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Interview UK Minister of State James Cleverly: We have to keep pressure on until we see Ukraine free again

mediafax.ro
Marea Britanie UE

We have to keep the pressure on Russian President Vladimir Putin until we can see the Ukraine people free once again, Minister of State for Europe and North America in the Foreign, Commonwealth and Development Office (FCDO) James Cleverly told AGERPRES in an interview.

The UK official, who began a two-day visit to Romania on Monday, says those who perpetrate war crimes in Ukraine will be brought to justice, their commanders will be held responsible and ultimately Vladimir Putin will need to understand that the world is watching what was happening and there will be consequences.

In the same interview, Cleverly also commends the very good relations between Bucharest and London, both inside NATO and on a bilateral level, saying that Romania is a close, important and really good partner, particularly in the context of the conflict in Ukraine.

At the same time, James Cleverly highlights that London is determined to be a solid defence partner inside NATO and that the success of the European Union, which the UK is no longer part of, is also in the interest of his country.

AGERPRES: Your Excellency, I would start with a question related to the war in Ukraine. After three months of confrontation, the things on the ground seem to have entered a phase of a more traditional war. President Vladimir Putin thought his invasion in Ukraine would fragment western democracies, but instead the NATO member states and other democratic countries proved to be strongly united against Russian aggression. In this context, can you anticipate when and how this war will come to an end?

James Cleverly: Well, I think predictions are difficult and they are dangerous, but what we have seen is the collective response, both within NATO within the European Union, with the UK, and the European Union and the US and Japan, South Korea, and a number of other countries around the world we have really pulled together, and we've become closer friends and stronger allies, because of Putin's aggression in Ukraine.

We are, we're very proud of the UK of the military support that we've given to the Ukrainians. In Romania, here, there is a huge humanitarian support, welcoming large numbers of refugees. And I've just spoken with a number of non-government organisations that are supporting Ukrainian refugees here in Romania.

So we can't predict exactly what will happen next. What we have to do is we have to stay strong. We have to stay united. We have to continue to support the Ukrainians as they defend themselves. From the UK that's done with military aid, humanitarian aid, other countries are helping in different ways. But we got to continue pulling together because we cannot allow Vladimir Putin to have strategic success in this invasion. We have to help Ukrainians defend themselves.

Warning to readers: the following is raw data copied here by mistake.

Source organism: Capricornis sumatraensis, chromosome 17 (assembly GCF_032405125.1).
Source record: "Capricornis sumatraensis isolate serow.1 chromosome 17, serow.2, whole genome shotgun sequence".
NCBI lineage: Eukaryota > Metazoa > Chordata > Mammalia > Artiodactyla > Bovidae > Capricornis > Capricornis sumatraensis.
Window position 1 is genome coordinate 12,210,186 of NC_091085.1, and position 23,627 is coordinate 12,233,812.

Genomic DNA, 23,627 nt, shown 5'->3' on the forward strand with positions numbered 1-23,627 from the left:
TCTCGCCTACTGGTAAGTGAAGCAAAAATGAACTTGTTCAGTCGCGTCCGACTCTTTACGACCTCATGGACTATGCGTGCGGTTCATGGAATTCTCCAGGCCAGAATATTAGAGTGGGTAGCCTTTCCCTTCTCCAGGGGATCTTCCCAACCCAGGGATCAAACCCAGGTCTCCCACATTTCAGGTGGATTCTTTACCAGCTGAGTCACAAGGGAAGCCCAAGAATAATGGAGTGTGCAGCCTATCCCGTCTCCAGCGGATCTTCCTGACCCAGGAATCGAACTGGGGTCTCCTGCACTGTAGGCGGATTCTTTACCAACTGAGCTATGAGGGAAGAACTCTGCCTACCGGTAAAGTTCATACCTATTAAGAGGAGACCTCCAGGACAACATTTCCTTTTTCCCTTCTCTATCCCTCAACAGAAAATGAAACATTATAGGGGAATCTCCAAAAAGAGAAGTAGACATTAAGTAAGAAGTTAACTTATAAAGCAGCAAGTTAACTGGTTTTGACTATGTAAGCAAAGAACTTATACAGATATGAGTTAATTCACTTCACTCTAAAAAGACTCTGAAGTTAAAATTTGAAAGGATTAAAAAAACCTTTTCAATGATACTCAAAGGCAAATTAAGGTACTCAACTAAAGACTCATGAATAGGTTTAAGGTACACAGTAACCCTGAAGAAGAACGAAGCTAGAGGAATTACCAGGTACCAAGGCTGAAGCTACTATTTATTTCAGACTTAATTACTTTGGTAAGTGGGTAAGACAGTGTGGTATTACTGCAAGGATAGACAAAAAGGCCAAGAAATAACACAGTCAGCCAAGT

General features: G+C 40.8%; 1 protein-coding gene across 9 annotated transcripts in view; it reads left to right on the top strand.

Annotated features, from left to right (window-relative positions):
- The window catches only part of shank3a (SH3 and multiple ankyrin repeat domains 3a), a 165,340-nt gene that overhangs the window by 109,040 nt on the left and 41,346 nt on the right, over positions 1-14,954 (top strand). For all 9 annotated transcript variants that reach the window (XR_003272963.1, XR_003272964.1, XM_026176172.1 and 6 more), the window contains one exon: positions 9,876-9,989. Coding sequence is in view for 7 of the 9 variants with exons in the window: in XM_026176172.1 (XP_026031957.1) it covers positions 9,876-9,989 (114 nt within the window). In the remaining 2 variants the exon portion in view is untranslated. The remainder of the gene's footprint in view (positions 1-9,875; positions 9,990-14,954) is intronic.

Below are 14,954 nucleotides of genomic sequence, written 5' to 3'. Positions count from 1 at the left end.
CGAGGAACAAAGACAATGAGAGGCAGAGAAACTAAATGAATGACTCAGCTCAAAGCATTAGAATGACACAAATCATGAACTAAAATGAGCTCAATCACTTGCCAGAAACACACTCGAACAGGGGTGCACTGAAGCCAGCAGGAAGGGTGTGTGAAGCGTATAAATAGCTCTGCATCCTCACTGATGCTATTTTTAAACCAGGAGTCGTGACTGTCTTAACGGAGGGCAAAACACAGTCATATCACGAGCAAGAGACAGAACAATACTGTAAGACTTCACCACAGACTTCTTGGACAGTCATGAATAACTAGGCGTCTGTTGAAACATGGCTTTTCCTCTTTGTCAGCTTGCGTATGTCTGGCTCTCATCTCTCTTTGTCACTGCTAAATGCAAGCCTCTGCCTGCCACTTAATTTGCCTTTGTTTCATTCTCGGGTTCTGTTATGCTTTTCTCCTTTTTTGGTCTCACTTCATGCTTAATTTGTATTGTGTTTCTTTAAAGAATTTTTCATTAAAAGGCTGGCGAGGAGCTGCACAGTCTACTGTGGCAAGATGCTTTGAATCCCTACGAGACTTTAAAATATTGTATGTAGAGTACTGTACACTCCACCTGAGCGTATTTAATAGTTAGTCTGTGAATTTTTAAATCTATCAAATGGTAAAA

AGERPRES: How effective, do you think, are the sanctions the West imposed against Russia, considering that a total embargo on Russian oil and gas seems to be very unlikely? Is Europe prepared to quickly and totally change the current reliance on Russian gas supplies?

James Cleverly: Well, one of the things that we have seen is a number of countries make some very, I think, brave decisions when it comes to sanctions. A number of European countries that have relied heavily on Russian oil and gas, have sanctioned Russia, knowing that Russia was going to retaliate through limiting energy supplies, and yet they've done it nonetheless.

We know the sanctions are hurting Vladimir Putin's ability to wage war. We know that he wants those sanctions lifted. But what we also hear is plenty of countries saying that they will continue the economic pressure on Vladimir Putin until he ends this aggression against Ukraine.

And I think one of the other things that is incredibly important that we remember is that these sanctions are not on food or food production or food transportation. Those things we allow free flow because we know that grain exports, for example, are really, really important.

So the pressure that we're seeing in many parts of the world is a direct response to Putin's invasion, and nothing else. And we have to stick with it. We have to keep the pressure on until we can see the Ukraine people free once again.

AGERPRES: As far as we know, the United Kingdom intended to send a team of experts in Ukraine via Poland for assisting the investigations on war crimes committed there. What are preliminary results of their work in Ukraine?

James Cleverly: Well, at the moment is still quite early stages. One of the things we have made absolutely clear is that these crimes against civilians, these breaches of international humanitarian law, what appear to be intentional targeting of civilians and civilian infrastructure, these things will not be ignored, that the soldiers that perpetrate these crimes will be brought to justice, their commanders will be held responsible. And ultimately Vladimir Putin will need to understand that the world is watching what was happening and there will be consequences.